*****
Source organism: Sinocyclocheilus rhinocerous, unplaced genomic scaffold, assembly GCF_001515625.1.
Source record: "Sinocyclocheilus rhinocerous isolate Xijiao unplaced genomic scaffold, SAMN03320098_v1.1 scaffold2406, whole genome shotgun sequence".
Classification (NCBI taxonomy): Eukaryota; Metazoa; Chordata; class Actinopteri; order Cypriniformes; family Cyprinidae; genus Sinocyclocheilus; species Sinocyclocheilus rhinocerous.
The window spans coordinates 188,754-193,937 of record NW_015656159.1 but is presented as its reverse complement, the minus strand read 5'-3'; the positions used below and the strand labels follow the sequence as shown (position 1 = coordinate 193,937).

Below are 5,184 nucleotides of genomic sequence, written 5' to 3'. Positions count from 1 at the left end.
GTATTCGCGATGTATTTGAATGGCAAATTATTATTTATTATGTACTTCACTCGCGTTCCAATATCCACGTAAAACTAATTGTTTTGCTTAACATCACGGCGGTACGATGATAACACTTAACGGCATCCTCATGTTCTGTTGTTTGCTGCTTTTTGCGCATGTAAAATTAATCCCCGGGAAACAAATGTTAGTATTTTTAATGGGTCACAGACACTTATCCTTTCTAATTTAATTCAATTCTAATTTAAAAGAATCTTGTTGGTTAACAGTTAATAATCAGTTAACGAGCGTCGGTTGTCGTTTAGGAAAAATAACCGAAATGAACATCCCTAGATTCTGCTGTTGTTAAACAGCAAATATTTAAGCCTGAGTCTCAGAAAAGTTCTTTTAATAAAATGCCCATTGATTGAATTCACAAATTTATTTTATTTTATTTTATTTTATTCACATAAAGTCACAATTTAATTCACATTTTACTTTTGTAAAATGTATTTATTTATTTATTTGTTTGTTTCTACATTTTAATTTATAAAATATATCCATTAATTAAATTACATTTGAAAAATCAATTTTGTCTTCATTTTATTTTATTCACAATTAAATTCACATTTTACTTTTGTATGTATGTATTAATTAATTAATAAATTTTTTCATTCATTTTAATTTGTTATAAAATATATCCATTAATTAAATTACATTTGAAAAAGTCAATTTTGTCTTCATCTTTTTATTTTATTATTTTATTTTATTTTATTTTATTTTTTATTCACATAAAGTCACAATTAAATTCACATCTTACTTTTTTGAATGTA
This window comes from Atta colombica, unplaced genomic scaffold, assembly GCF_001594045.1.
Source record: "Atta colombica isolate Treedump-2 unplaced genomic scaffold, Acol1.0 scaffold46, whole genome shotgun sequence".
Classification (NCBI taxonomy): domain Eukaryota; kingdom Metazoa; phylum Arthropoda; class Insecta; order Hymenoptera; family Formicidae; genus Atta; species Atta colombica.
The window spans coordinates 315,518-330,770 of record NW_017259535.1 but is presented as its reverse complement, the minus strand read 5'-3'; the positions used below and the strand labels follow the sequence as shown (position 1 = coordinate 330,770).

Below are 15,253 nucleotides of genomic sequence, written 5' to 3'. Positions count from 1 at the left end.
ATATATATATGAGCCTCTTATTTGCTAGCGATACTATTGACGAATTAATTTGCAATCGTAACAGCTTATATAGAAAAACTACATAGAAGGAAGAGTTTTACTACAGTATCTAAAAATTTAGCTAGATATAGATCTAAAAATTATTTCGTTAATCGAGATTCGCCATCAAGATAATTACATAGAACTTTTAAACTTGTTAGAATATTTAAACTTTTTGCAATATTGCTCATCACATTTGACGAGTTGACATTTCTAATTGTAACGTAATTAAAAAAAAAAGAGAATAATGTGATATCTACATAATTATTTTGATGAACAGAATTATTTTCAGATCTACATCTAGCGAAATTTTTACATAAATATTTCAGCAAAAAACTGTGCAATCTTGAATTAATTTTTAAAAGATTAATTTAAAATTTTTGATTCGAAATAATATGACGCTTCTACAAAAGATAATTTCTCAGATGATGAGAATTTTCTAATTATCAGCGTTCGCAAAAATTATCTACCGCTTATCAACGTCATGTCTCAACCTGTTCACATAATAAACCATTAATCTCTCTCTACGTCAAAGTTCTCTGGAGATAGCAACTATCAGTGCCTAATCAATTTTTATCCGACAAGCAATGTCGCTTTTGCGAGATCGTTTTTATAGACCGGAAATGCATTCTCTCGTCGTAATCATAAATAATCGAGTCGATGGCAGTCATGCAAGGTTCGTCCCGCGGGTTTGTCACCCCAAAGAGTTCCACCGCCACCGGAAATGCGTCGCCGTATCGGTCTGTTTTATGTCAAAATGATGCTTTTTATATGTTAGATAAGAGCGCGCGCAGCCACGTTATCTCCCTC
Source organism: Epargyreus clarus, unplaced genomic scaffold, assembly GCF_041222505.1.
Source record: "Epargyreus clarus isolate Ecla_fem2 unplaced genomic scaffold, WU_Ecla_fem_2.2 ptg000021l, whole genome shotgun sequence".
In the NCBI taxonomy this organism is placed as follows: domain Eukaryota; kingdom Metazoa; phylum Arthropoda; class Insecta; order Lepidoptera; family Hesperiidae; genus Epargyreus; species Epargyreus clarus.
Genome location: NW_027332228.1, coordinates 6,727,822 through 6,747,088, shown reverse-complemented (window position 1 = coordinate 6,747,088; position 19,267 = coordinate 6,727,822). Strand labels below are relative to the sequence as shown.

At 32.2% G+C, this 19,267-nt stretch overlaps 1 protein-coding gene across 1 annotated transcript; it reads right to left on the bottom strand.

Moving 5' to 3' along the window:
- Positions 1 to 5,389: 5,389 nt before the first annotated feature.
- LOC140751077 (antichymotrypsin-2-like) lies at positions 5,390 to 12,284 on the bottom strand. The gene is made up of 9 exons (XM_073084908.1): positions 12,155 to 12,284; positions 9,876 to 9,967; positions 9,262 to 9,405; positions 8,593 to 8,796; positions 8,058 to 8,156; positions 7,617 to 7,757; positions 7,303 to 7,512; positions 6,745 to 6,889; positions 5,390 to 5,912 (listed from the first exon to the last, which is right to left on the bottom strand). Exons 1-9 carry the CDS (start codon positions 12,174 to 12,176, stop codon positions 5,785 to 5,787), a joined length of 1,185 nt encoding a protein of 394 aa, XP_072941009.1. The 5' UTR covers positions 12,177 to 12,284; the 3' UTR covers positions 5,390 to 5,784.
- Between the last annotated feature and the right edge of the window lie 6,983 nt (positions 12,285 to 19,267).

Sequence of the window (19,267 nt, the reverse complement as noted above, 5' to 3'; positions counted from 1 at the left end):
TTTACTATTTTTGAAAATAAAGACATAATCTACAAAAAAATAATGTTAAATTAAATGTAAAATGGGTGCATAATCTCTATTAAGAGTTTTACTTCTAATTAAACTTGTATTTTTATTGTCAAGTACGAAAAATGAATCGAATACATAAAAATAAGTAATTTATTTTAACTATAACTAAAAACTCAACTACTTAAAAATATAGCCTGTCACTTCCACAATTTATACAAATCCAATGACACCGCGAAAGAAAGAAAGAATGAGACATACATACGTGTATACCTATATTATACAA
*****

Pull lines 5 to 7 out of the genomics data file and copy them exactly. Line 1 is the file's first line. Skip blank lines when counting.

Below are 5,184 nucleotides of genomic sequence, written 5' to 3'. Positions count from 1 at the left end.
GTATTCGCGATGTATTTGAATGGCAAATTATTATTTATTATGTACTTCACTCGCGTTCCAATATCCACGTAAAACTAATTGTTTTGCTTAACATCACGGCGGTACGATGATAACACTTAACGGCATCCTCATGTTCTGTTGTTTGCTGCTTTTTGCGCATGTAAAATTAATCCCCGGGAAACAAATGTTAGTATTTTTAATGGGTCACAGACACTTATCCTTTCTAATTTAATTCAATTCTAATTTAAAAGAATCTTGTTGGTTAACAGTTAATAATCAGTTAACGAGCGTCGGTTGTCGTTTAGGAAAAATAACCGAAATGAACATCCCTAGATTCTGCTGTTGTTAAACAGCAAATATTTAAGCCTGAGTCTCAGAAAAGTTCTTTTAATAAAATGCCCATTGATTGAATTCACAAATTTATTTTATTTTATTTTATTTTATTCACATAAAGTCACAATTTAATTCACATTTTACTTTTGTAAAATGTATTTATTTATTTATTTGTTTGTTTCTACATTTTAATTTATAAAATATATCCATTAATTAAATTACATTTGAAAAATCAATTTTGTCTTCATTTTATTTTATTCACAATTAAATTCACATTTTACTTTTGTATGTATGTATTAATTAATTAATAAATTTTTTCATTCATTTTAATTTGTTATAAAATATATCCATTAATTAAATTACATTTGAAAAAGTCAATTTTGTCTTCATCTTTTTATTTTATTATTTTATTTTATTTTATTTTATTTTTTATTCACATAAAGTCACAATTAAATTCACATCTTACTTTTTTGAATGTA
This window comes from Atta colombica, unplaced genomic scaffold, assembly GCF_001594045.1.